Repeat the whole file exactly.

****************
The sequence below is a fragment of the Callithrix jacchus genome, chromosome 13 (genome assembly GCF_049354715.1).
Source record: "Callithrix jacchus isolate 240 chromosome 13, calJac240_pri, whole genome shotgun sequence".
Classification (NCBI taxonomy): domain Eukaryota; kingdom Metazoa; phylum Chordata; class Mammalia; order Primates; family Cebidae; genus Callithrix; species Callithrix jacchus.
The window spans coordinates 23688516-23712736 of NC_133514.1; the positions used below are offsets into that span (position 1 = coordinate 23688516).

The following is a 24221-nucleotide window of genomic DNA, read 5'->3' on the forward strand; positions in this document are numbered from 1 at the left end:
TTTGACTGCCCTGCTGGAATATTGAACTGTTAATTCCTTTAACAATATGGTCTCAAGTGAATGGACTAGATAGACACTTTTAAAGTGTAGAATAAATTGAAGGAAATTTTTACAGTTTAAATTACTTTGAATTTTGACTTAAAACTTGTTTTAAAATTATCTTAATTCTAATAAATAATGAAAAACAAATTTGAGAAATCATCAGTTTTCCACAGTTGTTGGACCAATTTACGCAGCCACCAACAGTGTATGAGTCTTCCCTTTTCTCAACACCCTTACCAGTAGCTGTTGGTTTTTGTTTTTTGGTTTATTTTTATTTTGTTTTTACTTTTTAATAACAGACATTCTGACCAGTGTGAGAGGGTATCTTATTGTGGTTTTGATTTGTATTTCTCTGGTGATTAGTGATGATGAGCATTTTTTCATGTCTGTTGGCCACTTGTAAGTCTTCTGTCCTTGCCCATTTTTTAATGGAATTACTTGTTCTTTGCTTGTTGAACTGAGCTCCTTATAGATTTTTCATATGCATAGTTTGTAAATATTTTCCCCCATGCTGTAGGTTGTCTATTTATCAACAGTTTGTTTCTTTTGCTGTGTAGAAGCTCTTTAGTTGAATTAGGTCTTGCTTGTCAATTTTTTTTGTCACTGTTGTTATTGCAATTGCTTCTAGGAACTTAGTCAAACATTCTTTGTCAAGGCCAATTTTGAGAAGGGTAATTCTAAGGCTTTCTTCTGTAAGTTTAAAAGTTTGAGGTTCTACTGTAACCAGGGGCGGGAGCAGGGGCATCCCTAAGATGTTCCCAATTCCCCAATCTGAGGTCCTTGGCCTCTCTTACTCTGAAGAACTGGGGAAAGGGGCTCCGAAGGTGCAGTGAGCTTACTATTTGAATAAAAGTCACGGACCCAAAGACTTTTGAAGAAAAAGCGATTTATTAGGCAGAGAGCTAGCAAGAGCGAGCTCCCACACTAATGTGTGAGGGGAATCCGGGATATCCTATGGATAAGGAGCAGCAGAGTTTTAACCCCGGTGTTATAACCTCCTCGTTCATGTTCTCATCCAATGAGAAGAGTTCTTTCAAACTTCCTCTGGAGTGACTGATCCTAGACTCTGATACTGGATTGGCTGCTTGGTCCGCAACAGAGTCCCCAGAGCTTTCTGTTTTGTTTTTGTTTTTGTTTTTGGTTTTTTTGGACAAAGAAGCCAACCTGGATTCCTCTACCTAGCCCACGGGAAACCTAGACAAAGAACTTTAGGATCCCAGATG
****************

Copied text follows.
The sequence below is a fragment of the Callithrix jacchus genome, chromosome 13 (genome assembly GCF_049354715.1).
Source record: "Callithrix jacchus isolate 240 chromosome 13, calJac240_pri, whole genome shotgun sequence".
Classification (NCBI taxonomy): domain Eukaryota; kingdom Metazoa; phylum Chordata; class Mammalia; order Primates; family Cebidae; genus Callithrix; species Callithrix jacchus.
The window spans coordinates 23688516-23712736 of NC_133514.1; the positions used below are offsets into that span (position 1 = coordinate 23688516).

The following is a 24221-nucleotide window of genomic DNA, read 5'->3' on the forward strand; positions in this document are numbered from 1 at the left end:
TTTGACTGCCCTGCTGGAATATTGAACTGTTAATTCCTTTAACAATATGGTCTCAAGTGAATGGACTAGATAGACACTTTTAAAGTGTAGAATAAATTGAAGGAAATTTTTACAGTTTAAATTACTTTGAATTTTGACTTAAAACTTGTTTTAAAATTATCTTAATTCTAATAAATAATGAAAAACAAATTTGAGAAATCATCAGTTTTCCACAGTTGTTGGACCAATTTACGCAGCCACCAACAGTGTATGAGTCTTCCCTTTTCTCAACACCCTTACCAGTAGCTGTTGGTTTTTGTTTTTTGGTTTATTTTTATTTTGTTTTTACTTTTTAATAACAGACATTCTGACCAGTGTGAGAGGGTATCTTATTGTGGTTTTGATTTGTATTTCTCTGGTGATTAGTGATGATGAGCATTTTTTCATGTCTGTTGGCCACTTGTAAGTCTTCTGTCCTTGCCCATTTTTTAATGGAATTACTTGTTCTTTGCTTGTTGAACTGAGCTCCTTATAGATTTTTCATATGCATAGTTTGTAAATATTTTCCCCCATGCTGTAGGTTGTCTATTTATCAACAGTTTGTTTCTTTTGCTGTGTAGAAGCTCTTTAGTTGAATTAGGTCTTGCTTGTCAATTTTTTTTGTCACTGTTGTTATTGCAATTGCTTCTAGGAACTTAGTCAAACATTCTTTGTCAAGGCCAATTTTGAGAAGGGTAATTCTAAGGCTTTCTTCTGTAAGTTTAAAAGTTTGAGGTTCTACTGTAACCAGGGGCGGGAGCAGGGGCATCCCTAAGATGTTCCCAATTCCCCAATCTGAGGTCCTTGGCCTCTCTTACTCTGAAGAACTGGGGAAAGGGGCTCCGAAGGTGCAGTGAGCTTACTATTTGAATAAAAGTCACGGACCCAAAGACTTTTGAAGAAAAAGCGATTTATTAGGCAGAGAGCTAGCAAGAGCGAGCTCCCACACTAATGTGTGAGGGGAATCCGGGATATCCTATGGATAAGGAGCAGCAGAGTTTTAACCCCGGTGTTATAACCTCCTCGTTCATGTTCTCATCCAATGAGAAGAGTTCTTTCAAACTTCCTCTGGAGTGACTGATCCTAGACTCTGATACTGGATTGGCTGCTTGGTCCGCAACAGAGTCCCCAGAGCTTTCTGTTTTGTTTTTGTTTTTGTTTTTGGTTTTTTTGGACAAAGAAGCCAACCTGGATTCCTCTACCTAGCCCACGGGAAACCTAGACAAAGAACTTTAGGATCCCAGATG